Mezcal Vago Coyote en Barro
This limited batch of 450 liters was made by Salomón Rey Rodriguez (Tio Rey) in Sola de Vega, Oaxaca (16°28'44.72"N 96°57'42.80"W) in July of 2014.
The Agave Coyote is a sub varietal of the Agave Americana var. Oaxacensis. The Coyote shares the same latin name as Agave Arroqueño, yet they are quite different in both appearance and flavor. The Coyote matures relatively quicker and has a smaller piña and broader leaf. Coyote imparts light, earthy, and warm flavors on it’s distillate.
This batch was made from 100% Agave Coyote, which is a rarity in the mezcal world. Not as rich and complex as some of Tío Rey’s other mezcals, the Mezcal Vago Coyote en Barro is approachable and delicate, yet still retains the classic Olla de Barro style. It is also a great way to become more familiar with the less common Agave Coyote and it’s unique characteristics.
ABV is 48.6%
Producer: Salomón Rey Rodriguez
Location: Sola de Vega, Oaxaca
The palenque and agave fields of Salomón Rey Rodriguez or “Tío Rey” (Uncle Rey) are located in the famous mezcal region Sola de Vega. The mezcaleros in this region distill mezcal almost exclusively using clay pots “Olla de Barro”.
Tío Rey’s town of Gulerá is about 15 minutes up the valley and is part of the municipality Villas Sola de Vega. The lush mountain valley is a 2.5-hour drive from Oaxaca and sits at 1450 M above sea level.
Tío Rey has a great supply of spring water that flows year round and contributes to the unique flavor of his mezcals. The mineral rich soil and relatively cooler climate make for a perfect spot for growing a variety of agaves. Sola de Vega has the most diversity of agave in Oaxaca and therefore the world. Salomón Rey has at least 15 varieties of agave that he cultivates, including: Espadín, Coyote, Arroqueño, Mexicano, Tobalá, Sierra Negra, Madre Cuixe and Barril.
Sola de Vega agave maturation times:
Espadín - 7 -12 years
Mexicano - 7- 12 years
Arroqueño - 9 - 25 years
Coyote - 5 - 10 years
Sierra Negra 10 -25 Years
Tobalá - 8 - 18 Years
The palenque (distillery) is at Tío Rey’s ranch where he lives full time with his family. He built it approximately 10 years ago from parts of an older palenque that was his fathers. It moved around from nearby locations over the years. The lineage of mezcaleros in Tío Rey’s family could arguably go back thousands of years.
Tío Rey has never produced mezcal commercially before Mezcal Vago and produces exclusively for Mezcal Vago.
Tío Rey’s batch sizes are generally from 100 liters to 450 liters. He has two classic earthen ovens that can each hold around three tons. One oven is the normal dug out hole in the ground and lined with large river rocks and the other is dug straight into bedrock. He roasts each batch for 2 to 3 days.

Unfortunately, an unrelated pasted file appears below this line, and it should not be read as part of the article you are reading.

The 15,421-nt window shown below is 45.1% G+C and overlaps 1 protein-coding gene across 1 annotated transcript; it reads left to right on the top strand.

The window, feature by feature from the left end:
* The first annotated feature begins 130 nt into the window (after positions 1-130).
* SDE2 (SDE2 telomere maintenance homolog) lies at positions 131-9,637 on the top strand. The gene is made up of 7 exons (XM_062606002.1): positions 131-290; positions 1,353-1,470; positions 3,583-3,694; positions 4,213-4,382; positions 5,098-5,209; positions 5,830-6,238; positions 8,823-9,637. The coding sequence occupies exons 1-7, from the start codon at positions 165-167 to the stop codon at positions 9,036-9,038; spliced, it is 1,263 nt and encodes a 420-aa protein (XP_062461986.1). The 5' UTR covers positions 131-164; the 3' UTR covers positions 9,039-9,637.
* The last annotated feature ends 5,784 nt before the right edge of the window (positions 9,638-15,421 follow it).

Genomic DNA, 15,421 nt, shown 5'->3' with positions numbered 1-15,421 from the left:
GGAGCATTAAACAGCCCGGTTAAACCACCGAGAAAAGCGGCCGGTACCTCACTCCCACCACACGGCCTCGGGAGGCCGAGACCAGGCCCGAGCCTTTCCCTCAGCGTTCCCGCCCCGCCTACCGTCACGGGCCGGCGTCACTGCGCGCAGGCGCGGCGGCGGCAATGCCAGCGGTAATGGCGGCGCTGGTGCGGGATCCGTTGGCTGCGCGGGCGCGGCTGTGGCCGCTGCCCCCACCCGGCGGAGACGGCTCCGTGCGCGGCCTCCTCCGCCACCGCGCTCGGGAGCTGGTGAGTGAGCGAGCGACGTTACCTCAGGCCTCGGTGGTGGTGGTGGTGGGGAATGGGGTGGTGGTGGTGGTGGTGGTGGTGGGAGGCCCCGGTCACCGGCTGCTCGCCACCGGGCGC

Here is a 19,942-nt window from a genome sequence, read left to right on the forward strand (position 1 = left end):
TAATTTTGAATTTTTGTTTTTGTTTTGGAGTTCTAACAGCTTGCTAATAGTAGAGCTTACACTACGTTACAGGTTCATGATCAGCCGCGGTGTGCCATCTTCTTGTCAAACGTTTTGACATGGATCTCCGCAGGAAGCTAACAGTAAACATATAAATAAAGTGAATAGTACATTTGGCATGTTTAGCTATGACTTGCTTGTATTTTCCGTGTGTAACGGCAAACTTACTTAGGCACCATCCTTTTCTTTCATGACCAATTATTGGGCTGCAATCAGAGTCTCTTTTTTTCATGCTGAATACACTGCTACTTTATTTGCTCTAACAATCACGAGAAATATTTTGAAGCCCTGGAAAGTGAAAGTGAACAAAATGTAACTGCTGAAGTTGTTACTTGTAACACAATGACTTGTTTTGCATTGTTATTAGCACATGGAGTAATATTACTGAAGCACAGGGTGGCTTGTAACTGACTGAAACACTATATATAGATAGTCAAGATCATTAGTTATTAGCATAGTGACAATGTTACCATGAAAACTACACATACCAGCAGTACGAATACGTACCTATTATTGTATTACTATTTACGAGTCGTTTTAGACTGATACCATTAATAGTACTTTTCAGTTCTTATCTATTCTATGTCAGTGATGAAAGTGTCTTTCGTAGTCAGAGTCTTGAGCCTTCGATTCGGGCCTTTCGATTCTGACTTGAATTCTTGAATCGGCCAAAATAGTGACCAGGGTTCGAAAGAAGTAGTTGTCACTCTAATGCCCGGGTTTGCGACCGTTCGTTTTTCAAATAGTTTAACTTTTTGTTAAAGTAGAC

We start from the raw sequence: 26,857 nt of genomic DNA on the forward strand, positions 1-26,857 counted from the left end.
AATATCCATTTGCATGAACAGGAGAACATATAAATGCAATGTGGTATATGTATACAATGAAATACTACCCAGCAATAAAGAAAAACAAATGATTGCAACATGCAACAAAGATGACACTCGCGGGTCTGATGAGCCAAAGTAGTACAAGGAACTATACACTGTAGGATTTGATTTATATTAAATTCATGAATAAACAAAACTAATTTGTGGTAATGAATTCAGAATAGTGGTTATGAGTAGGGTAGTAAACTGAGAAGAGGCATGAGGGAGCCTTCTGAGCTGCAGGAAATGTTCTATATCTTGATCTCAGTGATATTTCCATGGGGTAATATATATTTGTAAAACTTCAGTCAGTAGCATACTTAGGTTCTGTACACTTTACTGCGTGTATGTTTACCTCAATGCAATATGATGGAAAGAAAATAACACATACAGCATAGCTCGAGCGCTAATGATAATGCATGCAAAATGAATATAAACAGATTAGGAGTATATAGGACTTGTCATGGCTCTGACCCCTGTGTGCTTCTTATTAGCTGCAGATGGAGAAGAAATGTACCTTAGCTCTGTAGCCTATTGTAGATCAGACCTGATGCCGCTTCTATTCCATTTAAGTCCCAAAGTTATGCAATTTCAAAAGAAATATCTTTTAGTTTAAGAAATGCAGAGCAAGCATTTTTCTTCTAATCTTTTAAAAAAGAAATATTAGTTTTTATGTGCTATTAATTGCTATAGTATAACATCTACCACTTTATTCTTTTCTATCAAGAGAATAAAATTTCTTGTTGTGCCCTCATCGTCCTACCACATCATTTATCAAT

The cooked agave is hand ground with wooden mallets called canoas y masos. The roasted piñas are chopped slightly with a machete then the pieces are placed on a wooden platform and pounded with the mallets. An incredibly laborious technique but they are sure the flavor is better this way when not molested by such modern technology as a cement wheel and horse!
Tío Rey has three fermentation vats. Two are typical vats, cylindrical and made from pine. The third is made from the trunk of a large Pino Sabino (Pine tree) hollowed out in the shape of a canoe and has been in use for 90 years!
For distillation, Tío Rey uses a series of clay pots. The clay pots are called “Oll de Barro” in Spanish. That is why Mezcal Vago refers to its mezcals that are distilled in this manner as “en Barro.” They hold about 50 liters each. Each pair of pots shares a fire. The stills are made of stacks of two pots. One that holds the mash and has an open top, and another with an open bottom that rests on top of the first one. On the top pot there is an upside-down stainless steel bowl that water continually runs in and out of. When the heat from the mash rises and hits the cool top created by the water, condensation occurs. An agave leaf works as a large spoon to catch the dripping condensation (mezcal) and runs into a reed that flows the mezcal into the collection container.
This whole process is laborious and takes around 4 times the effort of a copper still and stone tahona method. Tío Rey never adds water to his mezcal post distillation. Cuts are made by taste and smell.
All of Tío Rey’s Mezcal go through a simple triple sediment filtration through tubular cellulose filters. The bottling is done by hand in the city of Oaxaca. The light filtration is the only way the mezcal is affected between how it was made on the palenque and how it ends up in the bottle.